8 things you might have missed
Behind the scenes at the Hungarian GP
The geographical proximity which has historically kept the Austrian and Hungarian races apart on the calendar made them an obvious pairing in this spectator-free 2020 season. But while the two circuits are separated by only 400 km of motorway, they’re poles apart as racing venues. The sinuous Hungaroring had teams packing on all the downforce they could muster, focusing on speed through the tight corners of a circuit that resembles a scaled-up go-kart track. It was expected to be a different sort of race to the two that had preceded it, and that proved to be an accurate assessment. Here are a few things you may have missed…
Following pack down on Sunday evening in Spielberg, the team made the five-hour road trip to Budapest on Monday. While the testing and sub-group protocols stayed the same, Hungary presented the teams with a very different operating environment. The bucolic isolation of Spielberg allowed everyone freedom to roam in their time off; working in the big city did not. The team was allowed in the hotel, at the Hungaroring, and to travel between the two. The city itself was strictly off limits.
Most of the crew were not particularly discommoded by being confined to the hotel’s restaurant, lounge and gym. The second half of a back-to-back – or the third leg of a triple in this instance – doesn’t leave a great deal of time for socialising. Assembling the garage, then stripping and rebuilding the cars means long days at the circuit. There isn’t a curfew at the start of the week, so counterintuitively, it can be a busier few days than the race weekend itself. Cue lots of yawning in the pitlane!
After the medium-downforce Red Bull Ring, neither driver was particularly happy with how the car felt on Friday morning. Both struggled to find a working balance with the maximum downforce package. Despite the drivers’ unhappiness with the car, FP1 was a pretty decent session in that we completed plenty of laps which provided a glut of data to examine over lunch. There were some good set-up changes instituted for FP2 – but with the session largely rained-off those couldn’t be tested. The session was quite a frustrating 90 minutes.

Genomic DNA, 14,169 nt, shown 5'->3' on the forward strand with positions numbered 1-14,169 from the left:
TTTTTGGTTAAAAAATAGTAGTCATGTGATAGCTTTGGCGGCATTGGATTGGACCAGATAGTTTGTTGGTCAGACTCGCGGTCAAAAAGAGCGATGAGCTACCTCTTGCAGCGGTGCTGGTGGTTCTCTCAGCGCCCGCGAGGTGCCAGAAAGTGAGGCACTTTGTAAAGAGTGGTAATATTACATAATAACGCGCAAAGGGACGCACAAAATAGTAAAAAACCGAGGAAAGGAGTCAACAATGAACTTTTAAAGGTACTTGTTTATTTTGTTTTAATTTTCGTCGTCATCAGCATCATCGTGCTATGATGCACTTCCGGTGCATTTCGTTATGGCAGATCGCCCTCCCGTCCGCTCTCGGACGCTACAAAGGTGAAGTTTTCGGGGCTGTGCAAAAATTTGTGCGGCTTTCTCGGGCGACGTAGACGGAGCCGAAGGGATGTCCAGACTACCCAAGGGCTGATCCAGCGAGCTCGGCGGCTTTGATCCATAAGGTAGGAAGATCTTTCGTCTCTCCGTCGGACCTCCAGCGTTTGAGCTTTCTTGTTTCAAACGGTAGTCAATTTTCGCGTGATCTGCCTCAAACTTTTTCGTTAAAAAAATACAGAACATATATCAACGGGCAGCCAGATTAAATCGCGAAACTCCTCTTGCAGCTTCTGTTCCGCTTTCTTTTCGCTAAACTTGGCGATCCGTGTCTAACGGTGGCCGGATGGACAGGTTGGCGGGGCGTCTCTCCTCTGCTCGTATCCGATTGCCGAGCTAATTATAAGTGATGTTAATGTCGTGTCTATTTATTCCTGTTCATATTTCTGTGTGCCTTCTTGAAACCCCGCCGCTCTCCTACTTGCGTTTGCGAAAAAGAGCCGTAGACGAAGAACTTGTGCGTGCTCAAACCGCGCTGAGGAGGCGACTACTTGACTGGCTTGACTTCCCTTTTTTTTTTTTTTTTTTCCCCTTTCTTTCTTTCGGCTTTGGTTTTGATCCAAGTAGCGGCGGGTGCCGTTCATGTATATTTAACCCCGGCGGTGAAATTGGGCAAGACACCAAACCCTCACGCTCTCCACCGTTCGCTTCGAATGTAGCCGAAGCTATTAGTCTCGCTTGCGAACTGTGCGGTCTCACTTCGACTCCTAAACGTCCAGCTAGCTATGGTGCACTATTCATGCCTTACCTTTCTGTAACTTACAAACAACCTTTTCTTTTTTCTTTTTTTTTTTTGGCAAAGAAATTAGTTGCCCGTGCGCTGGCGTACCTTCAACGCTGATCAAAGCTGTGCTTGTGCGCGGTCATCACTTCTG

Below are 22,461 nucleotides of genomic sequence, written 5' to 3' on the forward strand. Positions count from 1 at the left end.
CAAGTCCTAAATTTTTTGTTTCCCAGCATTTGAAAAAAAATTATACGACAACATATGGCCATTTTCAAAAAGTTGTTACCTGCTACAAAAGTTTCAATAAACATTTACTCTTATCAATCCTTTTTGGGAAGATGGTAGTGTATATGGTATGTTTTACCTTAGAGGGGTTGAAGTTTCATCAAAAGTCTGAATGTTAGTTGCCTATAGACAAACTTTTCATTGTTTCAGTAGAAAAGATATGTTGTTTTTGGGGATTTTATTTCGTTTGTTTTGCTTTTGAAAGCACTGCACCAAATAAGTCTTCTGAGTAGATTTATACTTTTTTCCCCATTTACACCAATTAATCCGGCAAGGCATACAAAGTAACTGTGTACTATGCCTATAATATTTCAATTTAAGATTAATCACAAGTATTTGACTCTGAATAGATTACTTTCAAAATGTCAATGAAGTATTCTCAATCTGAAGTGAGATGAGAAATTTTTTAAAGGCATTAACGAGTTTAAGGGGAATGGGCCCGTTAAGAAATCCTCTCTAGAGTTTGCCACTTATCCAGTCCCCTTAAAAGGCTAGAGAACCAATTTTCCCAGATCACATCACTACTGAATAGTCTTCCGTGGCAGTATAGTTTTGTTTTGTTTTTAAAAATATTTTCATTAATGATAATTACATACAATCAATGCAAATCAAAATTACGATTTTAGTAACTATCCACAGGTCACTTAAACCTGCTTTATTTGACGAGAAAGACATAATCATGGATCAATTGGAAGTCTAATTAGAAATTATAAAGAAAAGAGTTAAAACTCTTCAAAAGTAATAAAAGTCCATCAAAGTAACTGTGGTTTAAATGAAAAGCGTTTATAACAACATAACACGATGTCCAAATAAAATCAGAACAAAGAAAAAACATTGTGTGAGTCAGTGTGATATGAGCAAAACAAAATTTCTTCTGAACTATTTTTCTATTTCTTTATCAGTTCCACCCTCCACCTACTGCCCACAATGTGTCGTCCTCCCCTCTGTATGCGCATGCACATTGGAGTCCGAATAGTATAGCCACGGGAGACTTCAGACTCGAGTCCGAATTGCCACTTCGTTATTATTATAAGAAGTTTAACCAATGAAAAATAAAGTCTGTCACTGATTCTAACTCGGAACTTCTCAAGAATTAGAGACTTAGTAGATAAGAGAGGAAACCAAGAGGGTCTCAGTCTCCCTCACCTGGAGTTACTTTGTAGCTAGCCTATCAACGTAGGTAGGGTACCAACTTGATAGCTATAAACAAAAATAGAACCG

The rain that wasn't...
The worst sort of rain in F1 is the shower that refuses to fall. The car was definitely more competitive on Saturday and that was reflected in qualifying where both drivers made it through to Q3 without alarm. At that point, the forecast suggested very strong likelihood of rain towards the end of Q3, and thus we decided to use the one remaining set of new Soft tyres for each driver at the start of the session. It was a gamble, as the circuit would traditionally get faster the longer it stayed dry. After the first runs, Lando and Carlos were fifth and sixth and the team willed the rain to fall the moment they got back to the garage – if not a little earlier. Unfortunately, the weather didn’t play along, which saw both drivers drop a couple of positions.
Spinning the wheels
One of the hardest things for an F1 driver to master is judging clutch control at the race start. On the damp track in Hungary, Lando gave it too much gas, spun the wheels and watched the rest of the field barrel past him. He’d been surprised on the formation lap how much drier the circuit had become since his installation laps-to-grid 30 minutes earlier – and, of course, the team aren’t allowed to pass on any guidance during the formation lap based on what they can see in the data. Given the difficulty of passing in Hungary, that ruined his afternoon. He summed it up pretty succinctly after the race: “It went wrong on the one circuit you really don’t want it going wrong.” Rather than going off to brood, he pulled on a hi-vis vest and pitched in with pack down after the race.
A race of two halves
Carlos made a decent start, losing a place at Turn One but getting it back a couple of corners later. His race went downhill a few laps later at the first pit-stop. When the whole field floods into the pitlane at the same time, chaos reigns. In Carlos’ case, he was baulked by Nicholas Latifi – who was subsequently penalised for an unsafe release – and, when the stops all shook out, had lost places to Daniel Ricciardo and Alex Albon. He enjoyed a great second half of the race though, hunting down and eventually passing Charles Leclerc in the battle for the final point – which subsequently turned into two points.
The bigger picture
Three races in three weeks is hard work. And the pitwall was keen to look at the holistic performance over the sequence of races, rather than dwelling on a bad day at the office in Hungary. After the race, Andreas Seidl remarked that 40 points – now 41 – from the first three races was an excellent start, while team manager Paul James thanked the garage crew for their work in ensuring we have six finishes from six starts.
Keeping feet on the ground
The results in Austria had been excellent – but given the competitiveness of the upper midfield, it was unrealistic to expect that to continue. While the race was one of those where pretty much everything went wrong, consensus in the garage and back at the MTC after the race was that qualifying was probably the most accurate representation of where the team is right now: very much embroiled in a tight upper-midfield battle.